8. “Hoy No Me Puedo Levantar”

Premiering in Madrid in April 2005, this Spanish-language jukebox musical is based on the songs of José María Cano and Nacho Cano (both ex-members of Mecano). In a similar plot to “Rent,” this musical is about a group of struggling artists in Madrid battling with drugs and the AIDS crisis. It has since played in Mexico City and Barcelona.

9. “Kristina from Duvemala”

Written by Benny Andersson and Björn Ulvaeus (ex-members of ABBA), this musical is based on Vilhelm Moberg’s book series about a poor Swedish family that immigrates to the United States. After premiering in Malmö, Sweden, in 1995, the musical had a concert performance in Minneapolis the next year before it eventually moved to Carnegie Hall in 2009. It has also been produced in Gothenburg, Helsinki and Jessheim.

10. “Hamlet”

This Czech-language version of the classic Shakespearean tragedy premiered in Prague in 1999 and closed there in 2012. The rock musical’s score has been compared to “Jesus Christ Superstar,” and the show has also been produced in Seoul.

11. “14-18”

This Flemish musical about World War I premiered in Mechelen, Belgium, in April 2014. The Nekkerhal, the venue of the premiere, satisfies the gargantuan demands of this show, which include a 135-ton moving platform, 11 enormous set pieces and a cast of 99 actors.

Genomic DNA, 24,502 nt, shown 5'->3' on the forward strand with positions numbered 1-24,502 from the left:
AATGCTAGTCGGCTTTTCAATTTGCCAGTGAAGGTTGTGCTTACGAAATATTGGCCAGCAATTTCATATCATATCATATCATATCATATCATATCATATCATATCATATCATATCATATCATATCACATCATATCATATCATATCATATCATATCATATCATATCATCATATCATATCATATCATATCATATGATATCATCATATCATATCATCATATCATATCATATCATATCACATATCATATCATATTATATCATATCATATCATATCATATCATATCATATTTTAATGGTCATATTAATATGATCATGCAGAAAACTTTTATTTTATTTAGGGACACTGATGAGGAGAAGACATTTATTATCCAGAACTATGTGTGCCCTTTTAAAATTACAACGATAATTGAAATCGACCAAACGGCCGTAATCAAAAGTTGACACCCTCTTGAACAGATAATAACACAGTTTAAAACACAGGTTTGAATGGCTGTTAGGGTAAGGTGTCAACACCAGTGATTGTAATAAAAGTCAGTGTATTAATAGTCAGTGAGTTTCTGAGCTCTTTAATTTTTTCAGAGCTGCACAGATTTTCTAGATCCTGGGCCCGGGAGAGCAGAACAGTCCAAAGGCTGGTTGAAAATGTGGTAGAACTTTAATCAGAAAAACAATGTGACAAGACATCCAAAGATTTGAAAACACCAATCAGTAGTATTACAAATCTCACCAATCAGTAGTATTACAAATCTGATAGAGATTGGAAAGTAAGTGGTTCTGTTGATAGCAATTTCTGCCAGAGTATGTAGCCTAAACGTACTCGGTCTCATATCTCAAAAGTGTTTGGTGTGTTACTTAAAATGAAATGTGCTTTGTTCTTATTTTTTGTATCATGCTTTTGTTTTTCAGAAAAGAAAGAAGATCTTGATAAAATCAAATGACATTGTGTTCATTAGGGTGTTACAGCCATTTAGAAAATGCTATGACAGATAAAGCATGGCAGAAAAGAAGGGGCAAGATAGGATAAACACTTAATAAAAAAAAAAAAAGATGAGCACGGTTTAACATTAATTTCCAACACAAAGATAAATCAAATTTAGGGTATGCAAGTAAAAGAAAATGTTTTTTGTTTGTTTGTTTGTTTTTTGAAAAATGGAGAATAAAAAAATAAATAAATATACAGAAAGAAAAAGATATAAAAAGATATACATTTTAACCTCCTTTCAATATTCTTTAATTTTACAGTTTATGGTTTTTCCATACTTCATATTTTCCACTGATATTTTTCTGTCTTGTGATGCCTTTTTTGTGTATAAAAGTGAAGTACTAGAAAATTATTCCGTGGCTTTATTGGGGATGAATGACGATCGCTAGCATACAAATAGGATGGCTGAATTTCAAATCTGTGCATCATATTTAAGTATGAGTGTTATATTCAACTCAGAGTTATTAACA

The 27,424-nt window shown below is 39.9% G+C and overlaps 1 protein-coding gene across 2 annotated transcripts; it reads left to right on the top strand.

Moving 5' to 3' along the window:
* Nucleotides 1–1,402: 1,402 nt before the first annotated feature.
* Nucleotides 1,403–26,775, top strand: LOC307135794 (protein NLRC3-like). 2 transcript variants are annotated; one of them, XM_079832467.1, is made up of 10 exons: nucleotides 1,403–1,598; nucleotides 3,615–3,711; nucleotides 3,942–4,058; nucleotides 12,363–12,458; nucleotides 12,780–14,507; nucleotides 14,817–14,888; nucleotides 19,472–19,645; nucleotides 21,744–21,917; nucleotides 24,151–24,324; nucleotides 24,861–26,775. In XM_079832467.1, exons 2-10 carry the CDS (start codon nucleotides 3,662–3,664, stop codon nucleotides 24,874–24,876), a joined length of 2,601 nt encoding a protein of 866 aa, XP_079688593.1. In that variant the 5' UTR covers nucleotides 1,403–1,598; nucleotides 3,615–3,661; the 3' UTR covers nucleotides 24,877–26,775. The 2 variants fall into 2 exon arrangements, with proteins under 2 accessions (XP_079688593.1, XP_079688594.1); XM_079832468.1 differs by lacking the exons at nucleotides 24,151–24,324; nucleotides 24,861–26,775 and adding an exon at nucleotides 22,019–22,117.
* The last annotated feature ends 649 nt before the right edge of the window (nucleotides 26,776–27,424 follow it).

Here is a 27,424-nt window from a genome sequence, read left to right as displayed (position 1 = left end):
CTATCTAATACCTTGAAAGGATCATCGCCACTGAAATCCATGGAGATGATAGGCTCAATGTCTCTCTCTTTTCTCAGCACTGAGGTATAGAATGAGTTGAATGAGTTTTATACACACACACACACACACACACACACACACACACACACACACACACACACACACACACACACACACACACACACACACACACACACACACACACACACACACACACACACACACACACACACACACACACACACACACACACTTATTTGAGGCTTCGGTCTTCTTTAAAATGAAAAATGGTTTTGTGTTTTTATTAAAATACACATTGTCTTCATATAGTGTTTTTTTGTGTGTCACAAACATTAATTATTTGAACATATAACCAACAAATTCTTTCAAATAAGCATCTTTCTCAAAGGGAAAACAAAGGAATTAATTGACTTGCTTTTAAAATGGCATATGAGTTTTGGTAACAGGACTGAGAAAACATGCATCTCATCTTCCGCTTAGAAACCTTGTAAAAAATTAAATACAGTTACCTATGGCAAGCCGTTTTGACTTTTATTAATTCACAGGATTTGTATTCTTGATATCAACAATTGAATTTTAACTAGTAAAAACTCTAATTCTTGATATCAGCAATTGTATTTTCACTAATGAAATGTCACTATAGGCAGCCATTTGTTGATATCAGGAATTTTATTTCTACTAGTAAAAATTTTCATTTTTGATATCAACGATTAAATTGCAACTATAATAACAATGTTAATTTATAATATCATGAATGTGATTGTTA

Think of a musical that we left out? Let us know in the comments below…

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Joseph Kisiday

Written by Joseph Kisiday

Joseph Kisiday is a 2016 graduate from Christopher Newport University, majoring in Music Composition. Joseph's love for theatre came at a young age through discovering the musicals of Andrew Lloyd Webber, such as "Cats" and "The Phantom of the Opera." When he is not writing, Joseph can be found watching operas or Miyazaki films.


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  1. You should investigate Tanz der Vampire, currently playing in Stuttgart.
    It has a fantastic score by Jim Steinman.
    The use of Total Eclipse of the Heart is fantastic.
    The ending is delightful as well.

  2. I’m most put out by the exclusion of Elisabeth. I DO DECLARE THIS AN OUTRAGE, GOOD PEOPLE OF THEATRENERDS.

    Sorry, I’ve been reading too much Holmes fanfic. =)))

    But no, seriously, it’s an awesome music. I’m a massive fan of the 2012 Vienna cast [Mark Seibert, Annemieke van Dam, and Anton Zetterholm].

  3. I love the German Tanz der Vampire, it’s American counterpart – Dance of the Vampires not near as much. Tanz is gorgeous and brooding like a good vampire piece should be. Dance became too campy, allegedly due to a star’s influence. It’s fun, but it’s nowhere near the emotional levels of Tanz.